Okay, so there’s nothing really interesting about this building in terms of news. It’s not for sale, there’s no planned development, it’s not architecturally anything special, no Presidents gave a speech here. It is, however, one of our favorite structures in the city; maybe it’s one of yours too? You’re either going to love it for its gigantic mass and rustic charm or you’re going to hate it for the eyesore that it is. There isn’t much middle ground here. Anyway, on to the building.
The complex is on the corner of Logan Street and Finzer Street one block north of that East Broadway “Bridge” Corridor (that’s poised to take off any time now?) in the Smoketown / Jackson Park neighborhood. It’s hard to miss the thing since it’s so big and sports a chopped off conveyor belt leading some to call it the concrete elephant. It also dramatically terminates the vista of Campbell Street if you’re going South. For the last 35 years or so, its been the home to Herrick Electric Corporation, electrical contractors and electric engine repair.
The building is actually a Trolley Shed in front of a series of grain elevators. The trolley barn stretches the length of an entire city block, and is really the equivalent of Slugger Field before it was a ballpark. The shed is one giant long room with clerestory lights and metal rafters. Inside, the ceiling heights are absolutely huge and the dusty light filtering through the metal trusses into the dark interior create a scene only Piranesi could dream up.
We wanted to go into the silos and check out the spaces inside the concrete towers, but it turns out they are knee deep full of bird crap, dark, and holes are in the floor from when equipment was removed. So we settled for the trolley barn; there are a couple photos of the interior after the click. We’re told, though, that the concrete grain silos are the place to be during a tornado with massively thick concrete walls and floors. It should look quite a bit like the inside of the Ice House Lofts on Main Street. The thing is structurally sound.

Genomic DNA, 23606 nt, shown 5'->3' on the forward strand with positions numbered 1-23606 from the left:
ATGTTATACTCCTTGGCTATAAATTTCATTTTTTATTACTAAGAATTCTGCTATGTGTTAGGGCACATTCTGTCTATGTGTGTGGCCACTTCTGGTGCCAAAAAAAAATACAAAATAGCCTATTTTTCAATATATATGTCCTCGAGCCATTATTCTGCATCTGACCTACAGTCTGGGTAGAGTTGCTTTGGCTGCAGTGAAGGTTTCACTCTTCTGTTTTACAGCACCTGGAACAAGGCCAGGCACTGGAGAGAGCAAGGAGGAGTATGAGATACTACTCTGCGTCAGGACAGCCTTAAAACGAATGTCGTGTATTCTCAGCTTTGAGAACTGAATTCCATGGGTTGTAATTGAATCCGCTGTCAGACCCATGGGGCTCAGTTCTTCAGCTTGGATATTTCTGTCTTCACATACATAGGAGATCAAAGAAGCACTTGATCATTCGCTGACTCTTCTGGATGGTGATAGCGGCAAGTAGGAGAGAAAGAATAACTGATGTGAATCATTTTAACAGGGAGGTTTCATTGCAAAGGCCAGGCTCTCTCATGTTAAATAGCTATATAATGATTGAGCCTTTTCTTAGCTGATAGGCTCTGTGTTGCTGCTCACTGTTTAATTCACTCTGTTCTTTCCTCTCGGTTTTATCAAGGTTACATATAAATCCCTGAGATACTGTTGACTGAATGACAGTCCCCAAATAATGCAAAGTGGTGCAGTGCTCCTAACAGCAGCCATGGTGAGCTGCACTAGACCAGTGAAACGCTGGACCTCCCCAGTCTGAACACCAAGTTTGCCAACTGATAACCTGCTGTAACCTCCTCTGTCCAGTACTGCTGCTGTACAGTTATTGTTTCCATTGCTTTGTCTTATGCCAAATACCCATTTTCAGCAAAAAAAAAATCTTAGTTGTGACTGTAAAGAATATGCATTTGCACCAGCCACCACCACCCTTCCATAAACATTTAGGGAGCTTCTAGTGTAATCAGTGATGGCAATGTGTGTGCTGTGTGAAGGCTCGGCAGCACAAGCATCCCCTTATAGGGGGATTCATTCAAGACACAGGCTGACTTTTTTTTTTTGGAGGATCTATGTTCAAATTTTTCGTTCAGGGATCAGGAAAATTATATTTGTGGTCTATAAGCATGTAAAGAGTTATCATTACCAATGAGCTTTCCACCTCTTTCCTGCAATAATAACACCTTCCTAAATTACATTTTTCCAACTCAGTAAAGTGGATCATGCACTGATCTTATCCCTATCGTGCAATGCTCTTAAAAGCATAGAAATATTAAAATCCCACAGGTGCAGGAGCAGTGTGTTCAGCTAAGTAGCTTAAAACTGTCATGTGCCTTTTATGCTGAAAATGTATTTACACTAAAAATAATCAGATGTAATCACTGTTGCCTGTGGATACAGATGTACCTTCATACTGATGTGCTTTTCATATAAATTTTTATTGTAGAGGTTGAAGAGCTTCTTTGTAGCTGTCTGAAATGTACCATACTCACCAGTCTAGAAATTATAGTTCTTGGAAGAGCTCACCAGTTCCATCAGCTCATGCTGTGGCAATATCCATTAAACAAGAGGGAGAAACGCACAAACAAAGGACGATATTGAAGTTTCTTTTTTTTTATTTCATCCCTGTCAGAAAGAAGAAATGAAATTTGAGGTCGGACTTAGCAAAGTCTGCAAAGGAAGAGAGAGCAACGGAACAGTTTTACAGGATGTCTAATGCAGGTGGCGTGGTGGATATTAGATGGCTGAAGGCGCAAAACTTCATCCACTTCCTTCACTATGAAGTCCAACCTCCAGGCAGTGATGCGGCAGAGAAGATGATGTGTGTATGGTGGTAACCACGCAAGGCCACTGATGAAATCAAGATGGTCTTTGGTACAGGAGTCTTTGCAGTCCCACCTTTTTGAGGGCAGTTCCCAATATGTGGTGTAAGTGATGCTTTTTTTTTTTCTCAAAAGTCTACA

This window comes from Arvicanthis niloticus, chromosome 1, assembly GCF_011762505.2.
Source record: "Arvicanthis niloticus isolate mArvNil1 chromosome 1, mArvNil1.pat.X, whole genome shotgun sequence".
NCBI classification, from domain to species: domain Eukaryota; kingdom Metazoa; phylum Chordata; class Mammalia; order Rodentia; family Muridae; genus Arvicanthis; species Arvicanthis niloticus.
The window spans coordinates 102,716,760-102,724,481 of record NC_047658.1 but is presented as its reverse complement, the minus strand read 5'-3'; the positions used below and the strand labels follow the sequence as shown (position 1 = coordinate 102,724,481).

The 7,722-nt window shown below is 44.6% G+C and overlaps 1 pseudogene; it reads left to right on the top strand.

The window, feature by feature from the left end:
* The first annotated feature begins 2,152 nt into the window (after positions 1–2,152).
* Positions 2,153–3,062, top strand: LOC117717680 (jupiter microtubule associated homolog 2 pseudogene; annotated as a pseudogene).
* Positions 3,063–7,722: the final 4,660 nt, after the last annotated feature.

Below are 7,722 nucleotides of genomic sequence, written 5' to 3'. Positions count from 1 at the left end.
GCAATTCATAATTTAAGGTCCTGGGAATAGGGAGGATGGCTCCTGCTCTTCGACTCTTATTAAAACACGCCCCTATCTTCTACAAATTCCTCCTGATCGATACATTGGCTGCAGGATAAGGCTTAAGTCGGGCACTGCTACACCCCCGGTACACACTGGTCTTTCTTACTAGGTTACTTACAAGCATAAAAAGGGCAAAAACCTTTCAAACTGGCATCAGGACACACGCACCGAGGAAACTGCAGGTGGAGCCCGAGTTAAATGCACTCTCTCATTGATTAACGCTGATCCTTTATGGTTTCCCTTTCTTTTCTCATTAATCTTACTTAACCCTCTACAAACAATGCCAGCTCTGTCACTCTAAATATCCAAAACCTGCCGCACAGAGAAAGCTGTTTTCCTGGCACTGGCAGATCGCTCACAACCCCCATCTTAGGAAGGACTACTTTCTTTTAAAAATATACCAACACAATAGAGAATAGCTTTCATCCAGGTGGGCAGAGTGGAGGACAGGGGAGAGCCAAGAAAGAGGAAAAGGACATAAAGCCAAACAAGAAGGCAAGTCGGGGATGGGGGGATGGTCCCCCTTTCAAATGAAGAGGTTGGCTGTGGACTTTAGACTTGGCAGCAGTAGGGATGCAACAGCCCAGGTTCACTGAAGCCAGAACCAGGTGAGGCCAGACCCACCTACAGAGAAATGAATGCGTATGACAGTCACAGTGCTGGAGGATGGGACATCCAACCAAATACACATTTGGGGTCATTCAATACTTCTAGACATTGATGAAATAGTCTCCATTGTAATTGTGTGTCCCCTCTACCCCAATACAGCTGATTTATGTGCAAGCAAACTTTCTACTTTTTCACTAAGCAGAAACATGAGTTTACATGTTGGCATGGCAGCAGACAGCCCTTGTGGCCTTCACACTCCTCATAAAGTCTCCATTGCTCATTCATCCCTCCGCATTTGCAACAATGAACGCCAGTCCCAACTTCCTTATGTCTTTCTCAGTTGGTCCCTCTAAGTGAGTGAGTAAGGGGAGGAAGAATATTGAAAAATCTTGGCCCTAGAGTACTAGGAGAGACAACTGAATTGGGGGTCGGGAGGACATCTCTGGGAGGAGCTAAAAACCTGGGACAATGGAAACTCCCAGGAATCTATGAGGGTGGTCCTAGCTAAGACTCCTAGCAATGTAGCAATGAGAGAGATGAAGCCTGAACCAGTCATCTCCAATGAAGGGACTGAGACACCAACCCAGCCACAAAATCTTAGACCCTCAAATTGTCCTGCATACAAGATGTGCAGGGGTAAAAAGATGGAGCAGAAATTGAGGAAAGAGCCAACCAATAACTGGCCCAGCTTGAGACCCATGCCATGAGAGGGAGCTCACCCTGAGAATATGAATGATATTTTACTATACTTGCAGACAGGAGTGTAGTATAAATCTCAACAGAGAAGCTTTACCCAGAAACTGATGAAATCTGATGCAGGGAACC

What’s so great about the building is the layering of masses and their addition over time. This complex appears to have grown and grown since the 1880s with pieces added here and there and on top of other buildings. The newest part of the building, as far as we can tell, is the orange brick and concrete structure facing Logan Street which was built in the 1940s. A couple of years ago, we were told Logan Street was the new Clifton, but that doesn’t appear to have happened quite yet. When it does, though, Logan and Shelby Streets will serve as a great urban corridor connecting Phoenix Hill and downtown with Germantown and beyond. This property could make one very interesting centerpiece to the entire area. One day.